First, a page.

By Maureen Williams, ND
Healthnotes Newswire (November 16, 2006)—Eating eggs might help protect the eyes from a common age-related disease—without raising cholesterol levels.
Age-related macular degeneration is a progressive eye condition that can lead to blindness. As the macula (a part of the retina) is damaged, vision becomes blurry and dark patches can appear at the center of the visual field.
A number of studies have found that specific antioxidants including vitamin C, vitamin E, beta-carotene, zinc, and selenium can protect against macular degeneration. Lutein and zeaxanthin, carotenoids found in spinach, kale, collards, and some other fruits and vegetables, are strong antioxidants that accumulate in the macula. Some studies have found that they can protect against oxidative damage and degeneration in the eyes, and even reverse it.
Egg yolks are known for being rich in fat and cholesterol, but many important nutrients are also concentrated into egg yolks, including minerals, B vitamins, and antioxidants. Antioxidant carotenoids such as lutein and zeaxanthin contain pigments that give egg yolks their yellow color.
In a new study, published in the Journal of Nutrition, 33 people age 60 or older were divided into two groups. During the first five weeks, one group ate one egg per day while the other group ate no eggs; both groups stopped eating eggs for a period of time and then the groups were reversed for another five weeks.
In the egg-eating groups, blood levels of lutein and zeaxanthin rose 26% in the first phase of the study and 38% in the second phase. Neither group experienced any significant change in their cholesterol levels.
The commercial eggs used in this study provided an average of 143 mcg of lutein and zeaxanthin. Previous studies which have found that supplementing with lutein prevents macular degeneration have used 6 to 10 mg per day—42 to 70 times the amount supplied by eggs in this study. However, studies have shown that the lutein in eggs is better absorbed than the lutein in green vegetables, or even in lutein supplements.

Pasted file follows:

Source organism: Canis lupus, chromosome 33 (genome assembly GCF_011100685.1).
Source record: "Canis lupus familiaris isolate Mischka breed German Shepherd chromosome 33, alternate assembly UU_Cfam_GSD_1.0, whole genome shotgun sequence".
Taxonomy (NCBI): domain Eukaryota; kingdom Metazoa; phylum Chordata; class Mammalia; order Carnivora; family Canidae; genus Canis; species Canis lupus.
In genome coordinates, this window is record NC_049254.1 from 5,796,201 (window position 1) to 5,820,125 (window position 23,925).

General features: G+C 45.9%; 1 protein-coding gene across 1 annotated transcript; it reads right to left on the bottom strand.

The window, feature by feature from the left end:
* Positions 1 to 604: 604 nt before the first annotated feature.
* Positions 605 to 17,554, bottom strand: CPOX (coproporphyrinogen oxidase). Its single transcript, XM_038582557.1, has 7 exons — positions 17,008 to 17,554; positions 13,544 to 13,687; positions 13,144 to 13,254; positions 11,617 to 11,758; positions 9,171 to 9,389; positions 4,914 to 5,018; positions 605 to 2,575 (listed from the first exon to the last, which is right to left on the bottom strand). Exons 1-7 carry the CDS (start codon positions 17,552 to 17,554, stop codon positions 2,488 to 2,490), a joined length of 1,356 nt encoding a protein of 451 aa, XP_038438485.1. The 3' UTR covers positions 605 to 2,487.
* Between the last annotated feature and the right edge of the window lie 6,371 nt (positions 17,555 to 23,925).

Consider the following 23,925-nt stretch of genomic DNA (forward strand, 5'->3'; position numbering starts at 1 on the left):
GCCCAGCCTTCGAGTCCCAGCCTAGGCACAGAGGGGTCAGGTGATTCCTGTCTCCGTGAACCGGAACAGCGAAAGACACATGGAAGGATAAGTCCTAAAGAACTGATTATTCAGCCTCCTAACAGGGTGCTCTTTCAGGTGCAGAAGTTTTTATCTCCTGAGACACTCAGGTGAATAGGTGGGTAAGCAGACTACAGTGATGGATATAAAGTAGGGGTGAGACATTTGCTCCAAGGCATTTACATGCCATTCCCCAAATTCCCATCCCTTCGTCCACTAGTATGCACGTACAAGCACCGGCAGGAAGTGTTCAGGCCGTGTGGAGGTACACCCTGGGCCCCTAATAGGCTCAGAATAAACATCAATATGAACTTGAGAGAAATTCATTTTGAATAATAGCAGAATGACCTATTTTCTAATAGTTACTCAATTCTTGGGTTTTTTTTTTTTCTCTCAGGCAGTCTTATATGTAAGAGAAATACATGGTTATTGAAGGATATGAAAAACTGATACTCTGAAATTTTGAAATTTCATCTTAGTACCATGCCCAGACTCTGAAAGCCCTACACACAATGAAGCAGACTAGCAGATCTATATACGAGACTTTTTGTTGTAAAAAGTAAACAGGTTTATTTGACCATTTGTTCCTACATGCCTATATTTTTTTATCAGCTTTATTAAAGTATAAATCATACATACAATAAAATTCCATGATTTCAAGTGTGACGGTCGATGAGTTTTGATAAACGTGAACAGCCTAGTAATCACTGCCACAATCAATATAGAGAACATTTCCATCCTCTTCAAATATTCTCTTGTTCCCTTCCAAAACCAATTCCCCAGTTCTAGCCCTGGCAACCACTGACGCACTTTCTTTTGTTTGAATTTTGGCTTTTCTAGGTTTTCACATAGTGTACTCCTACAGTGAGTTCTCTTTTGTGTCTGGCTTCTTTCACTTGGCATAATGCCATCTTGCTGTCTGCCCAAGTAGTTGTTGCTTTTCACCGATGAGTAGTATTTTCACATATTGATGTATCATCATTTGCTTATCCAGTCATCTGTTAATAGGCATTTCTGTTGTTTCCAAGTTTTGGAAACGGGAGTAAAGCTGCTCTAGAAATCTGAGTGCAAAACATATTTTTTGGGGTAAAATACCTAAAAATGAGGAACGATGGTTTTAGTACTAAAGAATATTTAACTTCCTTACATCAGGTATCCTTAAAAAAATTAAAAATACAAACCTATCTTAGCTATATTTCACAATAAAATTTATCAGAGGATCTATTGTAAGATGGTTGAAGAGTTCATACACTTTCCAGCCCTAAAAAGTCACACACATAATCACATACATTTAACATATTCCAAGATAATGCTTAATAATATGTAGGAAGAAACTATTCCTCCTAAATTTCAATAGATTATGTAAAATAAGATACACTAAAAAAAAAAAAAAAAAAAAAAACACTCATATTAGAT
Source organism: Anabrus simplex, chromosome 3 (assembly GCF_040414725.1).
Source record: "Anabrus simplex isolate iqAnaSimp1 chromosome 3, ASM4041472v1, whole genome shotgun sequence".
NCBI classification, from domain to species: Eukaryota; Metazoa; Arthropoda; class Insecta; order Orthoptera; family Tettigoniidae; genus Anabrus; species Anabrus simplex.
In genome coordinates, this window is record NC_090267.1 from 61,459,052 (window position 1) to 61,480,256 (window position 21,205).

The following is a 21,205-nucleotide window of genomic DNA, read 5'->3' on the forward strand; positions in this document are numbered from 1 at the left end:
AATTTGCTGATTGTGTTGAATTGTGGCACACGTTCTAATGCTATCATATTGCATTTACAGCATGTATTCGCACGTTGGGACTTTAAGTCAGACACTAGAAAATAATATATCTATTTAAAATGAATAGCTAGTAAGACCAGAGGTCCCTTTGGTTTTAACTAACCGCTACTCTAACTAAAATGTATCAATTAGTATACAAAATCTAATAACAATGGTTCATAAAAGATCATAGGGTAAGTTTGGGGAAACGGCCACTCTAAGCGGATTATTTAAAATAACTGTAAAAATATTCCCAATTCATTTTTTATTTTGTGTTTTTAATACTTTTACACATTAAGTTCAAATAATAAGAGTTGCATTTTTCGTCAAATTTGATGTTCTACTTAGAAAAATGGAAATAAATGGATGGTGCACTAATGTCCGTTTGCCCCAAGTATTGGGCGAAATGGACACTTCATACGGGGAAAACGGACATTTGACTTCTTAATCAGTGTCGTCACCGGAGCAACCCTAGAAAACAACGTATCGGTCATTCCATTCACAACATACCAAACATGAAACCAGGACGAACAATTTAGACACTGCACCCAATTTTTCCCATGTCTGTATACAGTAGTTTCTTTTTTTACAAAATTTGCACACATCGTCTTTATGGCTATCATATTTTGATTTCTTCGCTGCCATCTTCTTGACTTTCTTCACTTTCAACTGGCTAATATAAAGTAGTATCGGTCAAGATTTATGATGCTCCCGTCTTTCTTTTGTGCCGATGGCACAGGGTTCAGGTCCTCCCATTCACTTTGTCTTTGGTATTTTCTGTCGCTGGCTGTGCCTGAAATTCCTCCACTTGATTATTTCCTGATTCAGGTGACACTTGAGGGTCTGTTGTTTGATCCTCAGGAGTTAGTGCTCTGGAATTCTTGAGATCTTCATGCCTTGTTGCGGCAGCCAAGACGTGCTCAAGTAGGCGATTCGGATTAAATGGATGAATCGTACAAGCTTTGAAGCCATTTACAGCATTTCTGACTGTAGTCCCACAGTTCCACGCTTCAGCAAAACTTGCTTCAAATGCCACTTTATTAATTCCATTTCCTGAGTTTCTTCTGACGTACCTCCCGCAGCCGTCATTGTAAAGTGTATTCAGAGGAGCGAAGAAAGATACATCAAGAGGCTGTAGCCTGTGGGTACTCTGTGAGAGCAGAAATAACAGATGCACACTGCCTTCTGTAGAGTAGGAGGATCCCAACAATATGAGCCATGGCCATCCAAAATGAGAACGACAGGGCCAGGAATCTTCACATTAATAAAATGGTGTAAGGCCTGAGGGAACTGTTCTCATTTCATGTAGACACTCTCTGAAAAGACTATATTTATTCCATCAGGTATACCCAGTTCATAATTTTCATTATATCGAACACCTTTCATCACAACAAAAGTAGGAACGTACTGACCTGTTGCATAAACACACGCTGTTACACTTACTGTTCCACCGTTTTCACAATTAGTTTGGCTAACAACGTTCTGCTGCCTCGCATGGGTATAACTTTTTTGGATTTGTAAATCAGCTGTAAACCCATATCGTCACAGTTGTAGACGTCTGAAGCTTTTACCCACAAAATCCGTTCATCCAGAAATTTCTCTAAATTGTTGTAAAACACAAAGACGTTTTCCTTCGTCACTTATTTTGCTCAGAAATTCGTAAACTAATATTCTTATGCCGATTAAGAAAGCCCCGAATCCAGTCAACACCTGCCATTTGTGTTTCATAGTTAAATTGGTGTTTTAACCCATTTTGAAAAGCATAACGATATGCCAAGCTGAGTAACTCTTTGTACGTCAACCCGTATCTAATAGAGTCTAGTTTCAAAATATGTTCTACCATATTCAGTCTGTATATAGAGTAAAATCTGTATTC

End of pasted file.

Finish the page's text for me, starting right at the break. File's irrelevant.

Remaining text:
Most commercial eggs come from chickens that are fed processed grains all year, but there is good reason to believe that eggs from chickens that eat fresh greens could have higher concentrations of the pigments that protect the eyes. “When the chickens are in their winter yard eating mostly grains the yolks of their eggs become a paler yellow,” said Phil Rice, a systems researcher and educator who also maintains a flock of 75 organic laying hens in Vermont. “In the summer, though, when the chickens are in the pasture eating clover and grasses, the yolks become nearly orange. They love the fresh vegetation, and they—and their eggs—are healthier for it.”
One regular egg per day, despite having relatively little lutein and zeaxanthin, was enough to raise these antioxidant levels in seniors without raising their cholesterol levels. This finding suggests that eggs—and possibly eggs from chickens that eat grass and other fresh vegetation in particular—could be a part of a healthy diet for older people trying to prevent macular degeneration.
(J Nutr 2006;136:2519–24)
Maureen Williams, ND, received her bachelor’s degree from the University of Pennsylvania and her Doctorate of Naturopathic Medicine from Bastyr University in Seattle, WA. She has a private practice in Quechee, VT, and does extensive work with traditional herbal medicine in Guatemala and Honduras. Dr. Williams is a regular contributor to Healthnotes Newswire.
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